Office politics is just as likely to rear its head in a small business setting as any other that involves groups of people working together.
Jockeying for power, influence, recognition and advancement is an inevitable part of life. Small business owners need to be conscious that their words and actions determine the working environment and organisational culture, and that they are not above office politics.
From a small business owner’s perspective, the negative aspects of office politics can manifest as concerns that a business partner or family member is trying to depose the small business owner and assume the reins of leadership; fears that the small business owner is not liked or respected by some employees (resulting in these employees withholding information, displaying insolent or insubordinate behaviour, and being fickle in their loyalties); and an unfocused and unmanageable workforce that is more focused on personal issues and squabbles than professionalism and serving customers.
The positive aspects of office politics are that it encourages competitive behaviour amongst employees, challenging them to be productive and creative; and it hones the small business owner’s emotional intelligence and people management skills by being required to gauge people’s real meanings and motivations. Managing office politics as a small business owner is therefore about engaging with people meaningfully to ensure positive outcomes. The small business owner has a big responsibility as he or she determines sets the tone and style of office politics.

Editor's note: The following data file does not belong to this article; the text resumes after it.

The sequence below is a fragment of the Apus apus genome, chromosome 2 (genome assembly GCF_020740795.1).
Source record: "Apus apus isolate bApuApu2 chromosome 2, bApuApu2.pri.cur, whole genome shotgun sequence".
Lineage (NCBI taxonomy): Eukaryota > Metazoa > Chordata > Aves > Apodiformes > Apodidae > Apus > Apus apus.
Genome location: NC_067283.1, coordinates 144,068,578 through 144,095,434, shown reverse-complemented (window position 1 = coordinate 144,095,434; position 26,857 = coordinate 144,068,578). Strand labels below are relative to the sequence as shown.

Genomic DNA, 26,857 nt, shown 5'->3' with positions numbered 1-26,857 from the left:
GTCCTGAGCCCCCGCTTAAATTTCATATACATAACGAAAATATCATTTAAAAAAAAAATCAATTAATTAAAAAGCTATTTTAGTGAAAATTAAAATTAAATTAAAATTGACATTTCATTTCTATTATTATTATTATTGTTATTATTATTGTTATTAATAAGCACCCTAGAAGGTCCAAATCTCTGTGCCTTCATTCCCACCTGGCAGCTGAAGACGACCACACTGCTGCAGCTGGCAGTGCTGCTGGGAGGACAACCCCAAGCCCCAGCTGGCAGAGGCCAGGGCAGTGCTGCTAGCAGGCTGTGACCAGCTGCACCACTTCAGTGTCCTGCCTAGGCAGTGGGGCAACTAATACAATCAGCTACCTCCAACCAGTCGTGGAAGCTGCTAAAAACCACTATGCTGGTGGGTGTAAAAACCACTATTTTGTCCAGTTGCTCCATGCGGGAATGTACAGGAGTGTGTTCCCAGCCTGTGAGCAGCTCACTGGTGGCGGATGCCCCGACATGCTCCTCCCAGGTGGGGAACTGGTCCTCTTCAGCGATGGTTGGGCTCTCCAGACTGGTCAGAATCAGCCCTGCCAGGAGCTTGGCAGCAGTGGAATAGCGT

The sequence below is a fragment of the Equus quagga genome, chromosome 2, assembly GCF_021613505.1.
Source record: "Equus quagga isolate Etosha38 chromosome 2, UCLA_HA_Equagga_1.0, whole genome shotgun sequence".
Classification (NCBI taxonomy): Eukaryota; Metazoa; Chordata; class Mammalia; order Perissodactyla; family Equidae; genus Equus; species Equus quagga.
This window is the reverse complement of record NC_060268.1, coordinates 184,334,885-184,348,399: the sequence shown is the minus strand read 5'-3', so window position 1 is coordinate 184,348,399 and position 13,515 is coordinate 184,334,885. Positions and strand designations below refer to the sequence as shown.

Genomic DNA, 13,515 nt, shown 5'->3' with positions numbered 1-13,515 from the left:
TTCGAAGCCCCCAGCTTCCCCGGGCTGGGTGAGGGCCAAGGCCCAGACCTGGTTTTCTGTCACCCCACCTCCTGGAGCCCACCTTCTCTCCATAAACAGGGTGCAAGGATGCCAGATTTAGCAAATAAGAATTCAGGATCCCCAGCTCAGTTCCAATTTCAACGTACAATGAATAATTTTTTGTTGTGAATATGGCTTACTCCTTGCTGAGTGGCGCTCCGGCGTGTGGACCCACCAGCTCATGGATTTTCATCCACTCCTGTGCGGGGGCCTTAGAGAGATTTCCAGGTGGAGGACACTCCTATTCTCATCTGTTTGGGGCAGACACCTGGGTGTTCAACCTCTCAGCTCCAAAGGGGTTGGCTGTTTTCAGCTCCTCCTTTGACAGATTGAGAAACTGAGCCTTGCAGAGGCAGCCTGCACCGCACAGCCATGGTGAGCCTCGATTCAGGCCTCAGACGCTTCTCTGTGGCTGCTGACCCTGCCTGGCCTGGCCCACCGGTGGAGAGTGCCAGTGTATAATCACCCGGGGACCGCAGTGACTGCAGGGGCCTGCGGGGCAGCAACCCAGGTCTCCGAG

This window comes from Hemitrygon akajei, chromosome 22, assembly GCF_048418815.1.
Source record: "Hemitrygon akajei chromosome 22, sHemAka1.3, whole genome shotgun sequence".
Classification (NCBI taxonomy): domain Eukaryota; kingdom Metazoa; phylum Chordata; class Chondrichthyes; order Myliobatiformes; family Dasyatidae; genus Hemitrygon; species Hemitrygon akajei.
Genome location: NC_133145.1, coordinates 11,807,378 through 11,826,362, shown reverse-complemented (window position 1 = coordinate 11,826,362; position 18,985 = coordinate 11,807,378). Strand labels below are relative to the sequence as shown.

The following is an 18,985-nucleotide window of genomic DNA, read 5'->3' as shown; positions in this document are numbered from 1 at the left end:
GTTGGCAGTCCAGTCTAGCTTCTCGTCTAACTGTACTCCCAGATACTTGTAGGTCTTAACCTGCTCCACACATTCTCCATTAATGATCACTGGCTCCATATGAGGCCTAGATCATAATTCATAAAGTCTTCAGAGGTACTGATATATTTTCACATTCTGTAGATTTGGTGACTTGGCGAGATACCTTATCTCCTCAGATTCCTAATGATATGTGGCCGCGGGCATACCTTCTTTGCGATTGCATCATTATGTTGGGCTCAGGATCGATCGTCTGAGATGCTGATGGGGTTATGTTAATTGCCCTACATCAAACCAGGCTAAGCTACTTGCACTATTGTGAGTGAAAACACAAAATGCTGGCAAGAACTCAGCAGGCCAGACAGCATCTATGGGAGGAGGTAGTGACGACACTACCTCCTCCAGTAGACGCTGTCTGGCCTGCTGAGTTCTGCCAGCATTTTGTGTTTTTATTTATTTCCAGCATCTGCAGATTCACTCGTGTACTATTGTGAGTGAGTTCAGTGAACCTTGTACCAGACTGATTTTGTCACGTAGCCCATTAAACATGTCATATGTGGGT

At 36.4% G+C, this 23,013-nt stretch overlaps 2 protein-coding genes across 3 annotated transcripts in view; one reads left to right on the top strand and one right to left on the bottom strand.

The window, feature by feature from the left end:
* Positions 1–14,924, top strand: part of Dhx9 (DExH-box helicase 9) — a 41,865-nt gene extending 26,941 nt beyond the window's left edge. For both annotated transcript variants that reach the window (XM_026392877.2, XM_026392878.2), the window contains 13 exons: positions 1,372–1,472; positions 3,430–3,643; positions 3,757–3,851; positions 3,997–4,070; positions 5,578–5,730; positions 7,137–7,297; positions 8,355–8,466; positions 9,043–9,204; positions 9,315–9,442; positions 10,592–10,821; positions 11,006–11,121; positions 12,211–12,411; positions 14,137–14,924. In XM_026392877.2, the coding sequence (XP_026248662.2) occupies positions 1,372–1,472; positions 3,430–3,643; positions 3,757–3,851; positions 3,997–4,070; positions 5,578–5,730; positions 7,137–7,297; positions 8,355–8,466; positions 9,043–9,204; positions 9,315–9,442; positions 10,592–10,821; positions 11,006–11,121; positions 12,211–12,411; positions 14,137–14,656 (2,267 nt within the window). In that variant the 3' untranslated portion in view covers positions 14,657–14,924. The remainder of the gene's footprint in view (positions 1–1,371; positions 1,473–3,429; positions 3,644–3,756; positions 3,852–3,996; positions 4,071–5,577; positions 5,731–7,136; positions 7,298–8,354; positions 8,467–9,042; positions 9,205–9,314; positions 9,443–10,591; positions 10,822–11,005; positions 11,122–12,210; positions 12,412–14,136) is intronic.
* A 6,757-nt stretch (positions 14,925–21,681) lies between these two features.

Some guidelines small business owners can observe are:
• Make sure you have a good grasp of what is going on in the business so that you are not vulnerable to manipulation by others or your own paranoia – Know your employees’ aspirations and challenges in the workplace, whether performance targets (for individuals and the business as a whole) are being met, how your business is perceived by external stakeholders, and other relevant information. This requires small business owners not to have an ivory tower mentality and to fearlessly engage with their key stakeholders (and take what they have to say on board). • Put the best interests of the business first – It is not about you and your ego.
• Be professional in your conduct – do not take things personally or make things personal • Try to maintain your credibility by being fair and consistent – being trusted puts you in a strong position to actively manage office politics instead of being a by-stander or victim.
The challenge for small business owners is to take these general guidelines and break them down into more specific actions that apply to their own situations. And of course, some situations are more complex than others – for instance, managing office politics in a family owned or managed business.